The Shallow Bit: It is Mary Tamm’s best costume yet and she looks positively edible! Having two Romana’s together must give the guys in the audience some very bad thoughts. ‘Care for a blow?’ There is five Mary Tamm’s together in one scene to answer to your every whim – down boys!

Result: A perfect representation of the Graeme Williams era; moments of comedy, darkness and imagination interspersed with moments of pure pantomime. The first four episodes are as good as anything in the sixteen season but the story really stutters come episode five and thankfully recovers for a marvellous conclusion. It’s a well-plotted story, at least initially and the script keeps bringing fantastic ideas to the surface and dramatically explores a very unusual war. Tom Baker is driving the show at this point and he and Mary Tamm are completely comfortable with each other by now, indulging in some very witty interplay. Despite some empty moments, I find the Armageddon Factor an extremely watchable story full of inventive touches, thoughtful direction and a general feeling of everybody (aside from a few dodgy performers) trying their damdest to make this end of season oh-shit-the-budget-has-run-out spectacular as impressive as possible. Underrated: 8/10


Timothy Allan said...

Mary Tamm looks absolutly stunning in this story. She was an incredibly beautiful lady and is sadly missed.

Anonymous said...

When reading the info text. I noticed that the draft version prepared by Baker and Martin is a lot better than what ended up on screen.

Joe Ford said...

Are you talking about the gulf between the script and the realisation? If so, I disagree and think they did a great job under the circumstances. If you're talking about the difference between a draft version of the script and the actual script that was filmed...tell me more :-)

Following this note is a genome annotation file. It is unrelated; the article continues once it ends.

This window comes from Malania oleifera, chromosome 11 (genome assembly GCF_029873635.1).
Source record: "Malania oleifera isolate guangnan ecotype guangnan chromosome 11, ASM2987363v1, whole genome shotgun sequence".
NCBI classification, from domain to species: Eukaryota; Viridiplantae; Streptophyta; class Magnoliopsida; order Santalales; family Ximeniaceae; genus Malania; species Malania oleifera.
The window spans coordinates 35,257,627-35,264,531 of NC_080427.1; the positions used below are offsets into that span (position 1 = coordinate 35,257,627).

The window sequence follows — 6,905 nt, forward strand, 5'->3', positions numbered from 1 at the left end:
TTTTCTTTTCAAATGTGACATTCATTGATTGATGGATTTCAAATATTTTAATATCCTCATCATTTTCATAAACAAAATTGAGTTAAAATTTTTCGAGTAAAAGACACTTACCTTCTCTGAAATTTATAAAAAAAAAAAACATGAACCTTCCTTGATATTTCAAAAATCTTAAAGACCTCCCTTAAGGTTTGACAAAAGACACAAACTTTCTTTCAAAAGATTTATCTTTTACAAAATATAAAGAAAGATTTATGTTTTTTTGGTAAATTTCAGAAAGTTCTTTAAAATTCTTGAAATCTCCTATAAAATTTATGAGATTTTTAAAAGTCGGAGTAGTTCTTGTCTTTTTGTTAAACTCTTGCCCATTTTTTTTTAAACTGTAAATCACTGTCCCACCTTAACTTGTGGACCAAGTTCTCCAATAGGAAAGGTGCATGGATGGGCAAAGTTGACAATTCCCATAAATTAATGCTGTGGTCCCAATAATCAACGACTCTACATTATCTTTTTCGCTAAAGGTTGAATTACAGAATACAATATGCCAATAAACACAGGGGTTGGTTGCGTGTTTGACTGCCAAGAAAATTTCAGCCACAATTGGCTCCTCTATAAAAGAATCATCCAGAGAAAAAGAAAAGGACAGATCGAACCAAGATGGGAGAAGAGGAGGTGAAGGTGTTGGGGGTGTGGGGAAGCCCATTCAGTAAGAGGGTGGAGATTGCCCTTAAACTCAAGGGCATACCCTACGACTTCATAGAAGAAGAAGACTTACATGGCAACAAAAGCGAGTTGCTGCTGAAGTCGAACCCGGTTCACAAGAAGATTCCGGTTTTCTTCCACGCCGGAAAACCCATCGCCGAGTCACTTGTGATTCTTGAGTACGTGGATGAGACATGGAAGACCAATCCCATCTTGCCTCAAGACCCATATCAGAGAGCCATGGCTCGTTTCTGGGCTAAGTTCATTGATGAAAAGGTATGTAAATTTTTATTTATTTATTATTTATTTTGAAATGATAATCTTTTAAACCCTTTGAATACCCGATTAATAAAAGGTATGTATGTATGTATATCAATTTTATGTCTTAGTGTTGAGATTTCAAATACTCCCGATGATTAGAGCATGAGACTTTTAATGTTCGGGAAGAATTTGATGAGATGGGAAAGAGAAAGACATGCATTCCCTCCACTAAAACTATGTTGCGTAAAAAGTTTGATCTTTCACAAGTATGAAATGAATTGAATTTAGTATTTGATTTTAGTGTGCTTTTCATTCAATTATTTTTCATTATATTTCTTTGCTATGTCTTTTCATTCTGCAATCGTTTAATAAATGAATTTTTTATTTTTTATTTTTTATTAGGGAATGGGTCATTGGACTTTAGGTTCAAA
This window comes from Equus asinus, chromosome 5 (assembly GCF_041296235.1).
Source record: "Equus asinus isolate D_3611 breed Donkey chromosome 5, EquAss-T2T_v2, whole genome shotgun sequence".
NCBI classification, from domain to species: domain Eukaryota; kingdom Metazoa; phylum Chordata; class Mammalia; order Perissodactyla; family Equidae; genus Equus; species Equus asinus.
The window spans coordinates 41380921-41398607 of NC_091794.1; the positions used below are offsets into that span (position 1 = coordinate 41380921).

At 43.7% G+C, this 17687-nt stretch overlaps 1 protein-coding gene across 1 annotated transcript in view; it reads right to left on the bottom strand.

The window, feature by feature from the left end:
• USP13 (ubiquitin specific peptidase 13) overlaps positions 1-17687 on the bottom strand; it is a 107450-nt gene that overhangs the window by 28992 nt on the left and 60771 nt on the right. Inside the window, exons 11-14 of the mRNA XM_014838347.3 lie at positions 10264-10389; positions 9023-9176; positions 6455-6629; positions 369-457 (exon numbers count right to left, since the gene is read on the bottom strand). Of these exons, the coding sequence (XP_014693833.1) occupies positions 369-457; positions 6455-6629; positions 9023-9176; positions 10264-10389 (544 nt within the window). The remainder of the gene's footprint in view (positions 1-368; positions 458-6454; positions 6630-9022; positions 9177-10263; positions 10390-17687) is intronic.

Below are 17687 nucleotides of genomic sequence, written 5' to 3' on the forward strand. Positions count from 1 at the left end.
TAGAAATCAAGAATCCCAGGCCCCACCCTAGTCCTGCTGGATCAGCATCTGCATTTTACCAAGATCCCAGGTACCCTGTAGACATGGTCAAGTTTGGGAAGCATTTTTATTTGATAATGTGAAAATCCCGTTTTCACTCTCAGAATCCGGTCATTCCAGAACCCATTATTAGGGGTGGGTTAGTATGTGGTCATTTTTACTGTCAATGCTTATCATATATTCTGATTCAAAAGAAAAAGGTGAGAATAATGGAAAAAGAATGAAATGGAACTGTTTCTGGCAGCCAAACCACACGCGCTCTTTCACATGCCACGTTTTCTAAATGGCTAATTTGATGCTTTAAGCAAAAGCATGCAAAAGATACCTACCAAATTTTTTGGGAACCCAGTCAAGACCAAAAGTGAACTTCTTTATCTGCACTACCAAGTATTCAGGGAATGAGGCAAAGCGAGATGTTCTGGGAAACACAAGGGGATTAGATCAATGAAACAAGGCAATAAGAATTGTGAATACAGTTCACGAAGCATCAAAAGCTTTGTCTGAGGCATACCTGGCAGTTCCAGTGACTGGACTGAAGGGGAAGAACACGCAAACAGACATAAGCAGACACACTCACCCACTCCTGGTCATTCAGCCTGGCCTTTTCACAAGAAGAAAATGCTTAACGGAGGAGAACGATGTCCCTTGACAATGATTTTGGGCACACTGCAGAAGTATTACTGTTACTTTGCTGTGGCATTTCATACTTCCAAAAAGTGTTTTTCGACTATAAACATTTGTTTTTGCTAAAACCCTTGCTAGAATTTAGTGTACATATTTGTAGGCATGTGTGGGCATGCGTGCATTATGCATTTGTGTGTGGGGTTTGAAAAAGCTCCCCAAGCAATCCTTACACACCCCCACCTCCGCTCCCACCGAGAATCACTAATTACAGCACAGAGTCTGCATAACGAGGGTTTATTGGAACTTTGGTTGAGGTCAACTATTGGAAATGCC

Anonymous said...

Watch the production subtitles on the DVD each episode you get a synopsis of an episode of Armageddon.

But to summarise I from what I can remember from the DVD

Zeos has a population

The Black Guardian doesn't appear

As a story on screen it just doesn't work Drax, Shapps, Merak and Astra are terrible characters and Jon Woodvine is wasted. Trapping him in a loop shouting fire all the time is a huge waste of his ability.

Joe Ford said...

I don't agree. I think what is put on screen works to a good extent, especially give the production pressures and lack of resources. I can't say that the two plot differences that you state above would improve the story at all. But it's all subjective.

Ulkesh said...
This comment has been removed by a blog administrator.
Joe Ford said...

Apologies to Ulkesh, I meant to click reply and accidentally clicked delete! That will teach me to do this sort of thing at 5.00 in the morning. I haven't seen the Angel episode Smile Time...but if they pull off the time loop climax, kudos to them! :-)

Ulkesh said...

No worries, Doc! My comment died a painless death. Though the episode was actually "Happy Anniversary" from the second season. And it was a moment frozen in time forever as opposed to a time loop

Just a note on this story, though. Before I had seen "The Armageddon Factor" I had heard the audio clip of the Doctor's "FOR I POSSESS THE KEY TO TIME" speech and my imagination ran wild, thinking that at the end of the quest the Doctor would genuinely become corrupt, with Romana tasked with saving the universe from her former friend. Nothing could have prepared me for Tom Baker's wildly OTT performance (those eyes!) in that scene, though! It goes to show the power that context (and indeed the visuals) holds.

Anthony Pirtle said...

It struck me while re-watching this season that this is Doctor Who as a buddy cop film. Young and eager recruit, fresh out of the academy, is paired off with a veteran with his own, slightly unhinged, ideas about how to do things. They don't particularly like one another when they first meet, but they eventually bond over the case they're cracking together. What's surprising is how well it works.